According to Achinstein, ballads, such as the one seen here, were thought to help spread the plague. Prominent Puritan William Prynne thought that “Such songs, such poems as these are abundantly condemned, as filthy and unchristian defilement, which contaminate the souls, effeminate the minds, deprave the manners, of those that hear or sing them enticing them to lust…”
Other Puritans, like Thomas Vincent, believed that, because Londoners were leading lives of debauchery, God used the plague to serve as a warning to the unbelievers.
Some believed that the paper that the ballads were printed on helped spread the plague. This idea comes from the fact that people knew the disease would spread from place to place and, since the distributors of the ballads also moved from place to place, perhaps the paper with the evil printed words was the cause of the pestilence.
Other printed works served as a reminder to the sick to remain in their houses. There were engravings of new plague hospitals with guarded gates and gallows for offenders against the quarantine.
Broadsides that were printed with the works of John Dunstall, an English engraver, served as a record of events of the time. The nine engravings show nurses treating plague victims, homes that were closed and marked with a red cross, the rich fleeing the city, the burying and mourning of the dead, and survivors returning back to London after the rapid decline in plague deaths.
Without a doubt, the most important printed works to come out of the plague of 1665 were the Bills of Mortality. These were large printed broadsides with lists of the individuals who had recently died.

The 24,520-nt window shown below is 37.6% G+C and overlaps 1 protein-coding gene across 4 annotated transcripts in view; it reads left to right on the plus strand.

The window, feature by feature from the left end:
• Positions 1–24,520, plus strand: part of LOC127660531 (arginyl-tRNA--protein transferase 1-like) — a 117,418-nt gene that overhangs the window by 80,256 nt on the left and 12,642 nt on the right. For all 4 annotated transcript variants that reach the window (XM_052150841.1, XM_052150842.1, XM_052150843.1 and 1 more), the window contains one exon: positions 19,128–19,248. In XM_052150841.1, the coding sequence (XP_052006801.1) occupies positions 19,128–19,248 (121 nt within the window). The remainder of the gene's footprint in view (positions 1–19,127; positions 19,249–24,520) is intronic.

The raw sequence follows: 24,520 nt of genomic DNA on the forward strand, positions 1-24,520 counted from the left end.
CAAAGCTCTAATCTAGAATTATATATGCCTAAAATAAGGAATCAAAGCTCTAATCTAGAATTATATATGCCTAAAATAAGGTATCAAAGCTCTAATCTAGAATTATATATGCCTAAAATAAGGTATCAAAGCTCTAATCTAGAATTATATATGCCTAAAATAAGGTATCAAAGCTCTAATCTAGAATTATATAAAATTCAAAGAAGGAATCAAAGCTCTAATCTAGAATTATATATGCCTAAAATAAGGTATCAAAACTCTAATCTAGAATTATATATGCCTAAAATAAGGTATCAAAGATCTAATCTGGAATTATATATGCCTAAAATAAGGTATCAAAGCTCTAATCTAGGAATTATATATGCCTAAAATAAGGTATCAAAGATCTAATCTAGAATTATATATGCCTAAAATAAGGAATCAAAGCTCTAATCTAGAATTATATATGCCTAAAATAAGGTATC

Plague data were first published as weekly broadsides during the epidemic of 1596-1598. They continued to be printed on and off for through the 19th century.
To prepare the bills, took a lot of work. First, parish clerks compiled a weekly count of the burials in his parish. He then sent his report to his guild, the London Company of Parish Clerks, who would compile a report for the Lord Mayor. The report was then used to impose quarantines and board up houses.
Some of the printed Bills of Mortality were nailed to posts for public consultation. Others were available for the cost of a penny. Some extant copies of the bills have been found folded in such a way to allow an individual to fit the broadside into a jacket pocket. This would be helpful when traveling around London. Based on the information, you could avoid areas of the city that were heavily impacted by the plague.
To keep control of all the records and to make sure the bills were published promptly, in 1625, the Company of Parish Clerks was authorized to set up their own printing press. If you look closely at the Bill of Mortality above, you’ll see the printer to the Company of Parish Clerks was ‘E. Cotes living in Aldersgate-street.’
Ellen Cotes was the widow of printer Richard Cotes. Ellen took over the shop when Richard died in 1652 and continued printing until at least 1670. She had a good size shop with three presses, nine pressmen, and two apprentices.
London’s Lord Have Mercy Upon Us
In addition to the official Bills of Mortality, there were other broadsides that were printed and disseminated throughout London during the plague of 1655. London’s Lord Have Mercy Upon Us broadsides contained poetry and medical prescription information along with engravings and statistical information. The stats were gleaned from the contemporaneous Bills of Mortality.
The issue of London’s Lord Have Mercy Upon Us pictured here contains a recipe to keep one from infection.
A cheap medicine to keep from infection
“Take a pint of new milk, and cut two cloves of garlic very small, put it in the milk, and drink it in the morning fasting, and it preventith from infection.”